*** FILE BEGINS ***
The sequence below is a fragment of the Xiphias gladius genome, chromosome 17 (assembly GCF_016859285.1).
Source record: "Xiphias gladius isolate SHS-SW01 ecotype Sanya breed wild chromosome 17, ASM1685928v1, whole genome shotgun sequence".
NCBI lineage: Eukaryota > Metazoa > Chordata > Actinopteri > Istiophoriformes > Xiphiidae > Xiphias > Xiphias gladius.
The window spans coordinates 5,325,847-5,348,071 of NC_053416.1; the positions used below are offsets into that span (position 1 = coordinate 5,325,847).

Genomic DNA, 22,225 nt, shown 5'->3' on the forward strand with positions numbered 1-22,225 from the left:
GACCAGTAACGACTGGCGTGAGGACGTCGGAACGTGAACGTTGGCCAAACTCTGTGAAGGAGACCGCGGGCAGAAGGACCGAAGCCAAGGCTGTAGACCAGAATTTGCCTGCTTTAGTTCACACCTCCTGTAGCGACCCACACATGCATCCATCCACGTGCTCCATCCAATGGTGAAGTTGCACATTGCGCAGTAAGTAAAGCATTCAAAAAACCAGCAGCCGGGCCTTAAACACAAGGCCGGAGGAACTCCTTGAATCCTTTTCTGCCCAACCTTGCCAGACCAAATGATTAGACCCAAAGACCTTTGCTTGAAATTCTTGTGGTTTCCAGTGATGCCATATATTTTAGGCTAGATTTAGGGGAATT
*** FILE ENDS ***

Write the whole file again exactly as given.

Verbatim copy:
The sequence below is a fragment of the Xiphias gladius genome, chromosome 17 (assembly GCF_016859285.1).
Source record: "Xiphias gladius isolate SHS-SW01 ecotype Sanya breed wild chromosome 17, ASM1685928v1, whole genome shotgun sequence".
NCBI lineage: Eukaryota > Metazoa > Chordata > Actinopteri > Istiophoriformes > Xiphiidae > Xiphias > Xiphias gladius.
The window spans coordinates 5,325,847-5,348,071 of NC_053416.1; the positions used below are offsets into that span (position 1 = coordinate 5,325,847).

Genomic DNA, 22,225 nt, shown 5'->3' on the forward strand with positions numbered 1-22,225 from the left:
GACCAGTAACGACTGGCGTGAGGACGTCGGAACGTGAACGTTGGCCAAACTCTGTGAAGGAGACCGCGGGCAGAAGGACCGAAGCCAAGGCTGTAGACCAGAATTTGCCTGCTTTAGTTCACACCTCCTGTAGCGACCCACACATGCATCCATCCACGTGCTCCATCCAATGGTGAAGTTGCACATTGCGCAGTAAGTAAAGCATTCAAAAAACCAGCAGCCGGGCCTTAAACACAAGGCCGGAGGAACTCCTTGAATCCTTTTCTGCCCAACCTTGCCAGACCAAATGATTAGACCCAAAGACCTTTGCTTGAAATTCTTGTGGTTTCCAGTGATGCCATATATTTTAGGCTAGATTTAGGGGAATT